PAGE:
Part I: Syntheses, Characterizations, and Investigations of Molecular Micelles and Imidazolium-Based Ionic Liquids for Protein Separations in Electrophoresis PART II: Investigating the Mentoring Canon Through Exploration of Thirty Years of Mentoring by an Exemplar
Doctor of Philosophy (PhD)
The research reported in this dissertation is presented in two parts. The first part is the Syntheses, Characterizations, and Investigations of Molecular Micelles and Imidazolium-Based Ionic Liquids for Protein Separations in Electrophoresis, and the second part is a case study entitled Investigating the Mentoring Canon through Exploration of Thirty Years of Mentoring by an Exemplar. Protein separations in the gel electrophoretic format are ubiquitous analyses used on a daily basis throughout biochemistry, analytical chemistry, and biotechnology. The goal of the research reported in the first part of this dissertation is to synthesize and characterize molecular micelles and ether-functionalized imidazolium-based ionic liquids and investigate their relevance and practical utility for protein separations in polyacrylamide gel electrophoresis (PAGE). Four experimental parameters were optimized for poly (sodium N-undecanoyl sulfate) (poly-SUS) protein separations. The analytical techniques, fluorescence spectroscopy and circular dichroism, proved useful for investigating the extent and mechanism of interaction that the molecular micelles and ionic liquids had with a combination of globular and glycosylated proteins. Based on the spectroscopic results, postulations were made and experiments were designed using validation samples in one-dimensional PAGE. Poly-SUS binding to p53, a major target for anticancer therapy, was highly efficient. The addition of 20% v/v 1-methoxyethoxyethyl-3-methyl imidazolium bromide and 1- methoxyethoxyethyl-3-butyl imidazolium bromide to the sample buffer containing poly-SUS resulted in significant gel band shifting of transferrin, a well known biomarker for chronic alcoholism and congenital disorders of glycosylation (CDG). The goal of the research reported in part two of this dissertation was to investigate the mentoring of an exemplar over a thirty year period to determine why his mentoring ‘works’ as evidenced by the many invited talks, publications as well as local and national mentoring awards received. Study participants’ conceptions of what made the exemplar an effective mentor and why his mentoring philosophy worked were determined by item analysis of 40 mentor interview questions, 3080 protégé in-depth survey responses, and 2 mentoring award nomination packages. A theory of why the exemplar’s mentoring ‘worked’ was determined using constructivist grounded theory analysis. The theory that was constructed consisted of three stages: intra-psychological positioning, inter-psychological exchange, and intra-psychological transformation.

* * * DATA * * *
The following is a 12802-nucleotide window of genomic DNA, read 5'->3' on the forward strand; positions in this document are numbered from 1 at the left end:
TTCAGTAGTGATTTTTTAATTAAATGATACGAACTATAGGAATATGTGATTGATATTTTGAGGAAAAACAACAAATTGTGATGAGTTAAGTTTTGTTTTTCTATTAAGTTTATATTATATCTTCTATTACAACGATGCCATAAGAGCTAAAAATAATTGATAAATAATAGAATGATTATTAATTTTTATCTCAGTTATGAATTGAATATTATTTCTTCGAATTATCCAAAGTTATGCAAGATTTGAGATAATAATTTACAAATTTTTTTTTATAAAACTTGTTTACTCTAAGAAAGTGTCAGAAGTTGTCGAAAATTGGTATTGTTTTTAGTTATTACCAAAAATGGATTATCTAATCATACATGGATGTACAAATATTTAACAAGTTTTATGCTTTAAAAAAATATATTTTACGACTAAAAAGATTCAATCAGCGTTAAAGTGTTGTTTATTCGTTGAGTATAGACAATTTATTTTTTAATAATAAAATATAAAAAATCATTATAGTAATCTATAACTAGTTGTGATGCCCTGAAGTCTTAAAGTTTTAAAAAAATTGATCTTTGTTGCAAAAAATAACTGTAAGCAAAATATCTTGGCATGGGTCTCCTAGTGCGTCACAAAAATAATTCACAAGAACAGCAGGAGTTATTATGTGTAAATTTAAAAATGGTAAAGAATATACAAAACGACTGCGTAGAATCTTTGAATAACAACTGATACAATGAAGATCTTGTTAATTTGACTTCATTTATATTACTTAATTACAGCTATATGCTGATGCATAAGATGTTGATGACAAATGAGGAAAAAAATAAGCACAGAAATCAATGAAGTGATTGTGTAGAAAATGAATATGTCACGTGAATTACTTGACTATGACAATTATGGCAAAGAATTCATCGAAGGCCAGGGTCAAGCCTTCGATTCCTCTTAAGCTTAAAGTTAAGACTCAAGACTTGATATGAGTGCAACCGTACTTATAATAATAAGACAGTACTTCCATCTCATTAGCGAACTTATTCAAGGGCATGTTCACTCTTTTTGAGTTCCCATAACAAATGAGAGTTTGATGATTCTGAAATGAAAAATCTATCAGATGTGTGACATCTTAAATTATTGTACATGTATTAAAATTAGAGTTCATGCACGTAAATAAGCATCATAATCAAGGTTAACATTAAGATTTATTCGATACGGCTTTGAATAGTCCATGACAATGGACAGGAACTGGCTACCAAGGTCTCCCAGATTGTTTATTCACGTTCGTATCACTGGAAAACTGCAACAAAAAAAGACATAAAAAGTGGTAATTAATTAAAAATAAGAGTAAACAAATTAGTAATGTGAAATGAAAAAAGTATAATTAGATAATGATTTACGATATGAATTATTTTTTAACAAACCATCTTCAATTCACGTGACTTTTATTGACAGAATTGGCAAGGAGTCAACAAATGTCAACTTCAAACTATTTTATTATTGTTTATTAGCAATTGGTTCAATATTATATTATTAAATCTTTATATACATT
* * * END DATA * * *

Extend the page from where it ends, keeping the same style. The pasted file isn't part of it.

Document Availability at the Time of Submission
Secure the entire work for patent and/or proprietary purposes for a period of one year. Student has submitted appropriate documentation which states: During this period the copyright owner also agrees not to exercise her/his ownership rights, including public use in works, without prior authorization from LSU. At the end of the one year period, either we or LSU may request an automatic extension for one additional year. At the end of the one year secure period (or its extension, if such is requested), the work will be released for access worldwide.
Sylvain, Monica R., "Part I: Syntheses, Characterizations, and Investigations of Molecular Micelles and Imidazolium-Based Ionic Liquids for Protein Separations in Electrophoresis PART II: Investigating the Mentoring Canon Through Exploration of Thirty Years of Mentoring by an Exemplar" (2010). LSU Doctoral Dissertations. 1625.